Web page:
Of course, the man realizes, any fear and misgivings he may still harbor about marrying the woman are no longer valid in terms of the societal expectation that marriage will follow an engagement, but, as he’s explained to the woman, he has to honor his feelings since, whatever their reason, they’re certainly authentic, and the woman has agreed. “I would never want you to marry me unless you really wanted to, chéri,” she’s told him more than once, all the while making it clear how much she wants him to really want to.
And so with it all up to him to handle, decide things properly, only the most pellucid understanding, the man has become convinced, offers any chance of providing an effective antidote to what would otherwise, he’d grown increasingly to realize since sliding the ring on her finger, be a union rife, at least under the circumstances of their relationship as it currently stands, with core dysfunction.
Which is why he reads, ponders, journals, then reads, ponders, and journals some more, repeating this virtuous cycle as much as possible without ceasing – the only approach, he’s convinced, that can save them – for time, the man senses, is of the essence.
Not that the man had welcomed shouldering by himself the burden of finding a solution. Soon after the woman’s arrival, more certain than ever the book was the key to their relationship and wanting the woman to see things as clearly as, by the book’s amazing grace, he had begun to see, the man had bought a sturdily-bound hardback copy at an international bookstore near the city center – the same store where the woman had just bought the latest issue of B R I D E.
That night over dinner, when the timing felt right, he’d slid it in a gingerly fashion out of the store’s bag, and, nudging it across the table, said in as nonchalant a voice as he could manage that he thought she might find it helpful. The next day, eating breakfast, as he’d disposed of a banana peel, he’d discovered it splayed open in the garbage, splattered with the dregs of her morning coffee.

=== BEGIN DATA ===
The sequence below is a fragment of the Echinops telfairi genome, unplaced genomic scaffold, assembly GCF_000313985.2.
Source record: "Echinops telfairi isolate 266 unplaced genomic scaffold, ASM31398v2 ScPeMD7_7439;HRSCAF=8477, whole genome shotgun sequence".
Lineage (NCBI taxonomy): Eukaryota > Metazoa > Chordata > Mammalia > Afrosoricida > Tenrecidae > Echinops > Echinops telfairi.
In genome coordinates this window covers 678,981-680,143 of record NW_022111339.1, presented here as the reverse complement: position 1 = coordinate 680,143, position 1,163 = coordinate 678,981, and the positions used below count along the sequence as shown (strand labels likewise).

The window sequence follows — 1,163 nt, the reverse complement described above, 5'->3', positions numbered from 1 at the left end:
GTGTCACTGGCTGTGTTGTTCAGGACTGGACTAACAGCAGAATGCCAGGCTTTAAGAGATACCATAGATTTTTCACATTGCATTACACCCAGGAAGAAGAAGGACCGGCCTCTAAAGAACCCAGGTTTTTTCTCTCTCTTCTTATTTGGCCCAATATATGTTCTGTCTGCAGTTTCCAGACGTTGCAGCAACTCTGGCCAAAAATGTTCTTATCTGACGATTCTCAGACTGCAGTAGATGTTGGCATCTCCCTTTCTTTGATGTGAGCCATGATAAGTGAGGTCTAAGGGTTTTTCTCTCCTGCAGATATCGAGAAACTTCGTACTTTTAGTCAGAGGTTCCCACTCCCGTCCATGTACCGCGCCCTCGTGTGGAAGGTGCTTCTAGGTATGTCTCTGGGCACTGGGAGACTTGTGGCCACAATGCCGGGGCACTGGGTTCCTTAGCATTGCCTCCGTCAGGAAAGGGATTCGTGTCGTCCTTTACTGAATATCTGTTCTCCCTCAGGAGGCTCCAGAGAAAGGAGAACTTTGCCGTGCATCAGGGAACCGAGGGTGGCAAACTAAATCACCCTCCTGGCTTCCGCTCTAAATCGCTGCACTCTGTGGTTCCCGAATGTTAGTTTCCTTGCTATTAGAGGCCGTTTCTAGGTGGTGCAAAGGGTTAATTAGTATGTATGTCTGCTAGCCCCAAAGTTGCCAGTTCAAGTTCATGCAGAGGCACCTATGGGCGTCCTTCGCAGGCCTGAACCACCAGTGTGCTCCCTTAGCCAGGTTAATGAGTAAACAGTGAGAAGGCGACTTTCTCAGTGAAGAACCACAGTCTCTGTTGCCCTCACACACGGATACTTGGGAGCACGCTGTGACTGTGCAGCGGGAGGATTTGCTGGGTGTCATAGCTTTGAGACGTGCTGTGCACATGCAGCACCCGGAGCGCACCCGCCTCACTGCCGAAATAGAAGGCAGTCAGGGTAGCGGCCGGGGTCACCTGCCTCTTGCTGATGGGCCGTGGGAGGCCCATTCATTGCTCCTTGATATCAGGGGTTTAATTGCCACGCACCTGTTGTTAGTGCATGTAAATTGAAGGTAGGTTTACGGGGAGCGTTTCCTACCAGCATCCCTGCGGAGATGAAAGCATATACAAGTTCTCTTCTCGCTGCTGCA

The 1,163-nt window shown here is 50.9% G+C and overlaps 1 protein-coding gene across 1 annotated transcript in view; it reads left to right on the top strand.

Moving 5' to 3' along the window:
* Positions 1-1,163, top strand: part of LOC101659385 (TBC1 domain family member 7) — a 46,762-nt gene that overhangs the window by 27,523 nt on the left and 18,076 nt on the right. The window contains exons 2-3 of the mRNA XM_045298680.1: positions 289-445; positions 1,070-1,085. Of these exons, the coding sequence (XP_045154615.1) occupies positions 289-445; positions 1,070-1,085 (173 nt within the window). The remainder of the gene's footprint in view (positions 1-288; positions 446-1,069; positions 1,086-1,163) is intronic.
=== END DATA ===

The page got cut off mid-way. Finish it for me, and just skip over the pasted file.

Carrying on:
Since the woman has made it so vividly clear she has no desire to understand the dysfunction that resides, has resided all along, at the very core of their relationship, the man knows more than ever it’s all up to him. That he has to do the understanding for the both of them. To realize why she’s that kind of woman – a Woman Who Loves Too Much. Why he’s, simultaneously, those two kinds of men. For without complete understanding, the man is convinced, soon it will be too late. Too late to tag with words – and thereby comprehend and subdue – all the vibes, the invisible energies that fly like lost souls, their howls inaudible except to his inner knowing, through the silence between them. Too late to not only face and comprehend, but, the man hopes, to heal their dysfunction as well – or, at least, for him to heal his, even if the woman refuses to deal with hers. Still, as he ponders, writes, and re-reads, again and again, he reminds himself he’s doing it not just for himself but for both their sakes, whether or not they marry; whether or not they stay together.
And what’s more, he tries to remember to remind himself, for affirmative pick-me-ups are so very important, his efforts are paying off, from the present to the past and back again as the man has started to see – so clearly! – how the seeds of relational dysfunction were planted long before – so deeply! – in the soil of his family of origin as he grew up in Nashville, Tennessee in a middle-class, then – after his father, a Professor of Economics at Vanderbilt University, one of the South’s most prestigious, nationally-recognized institutions of higher learning, received his tenure – upper-middle-class family.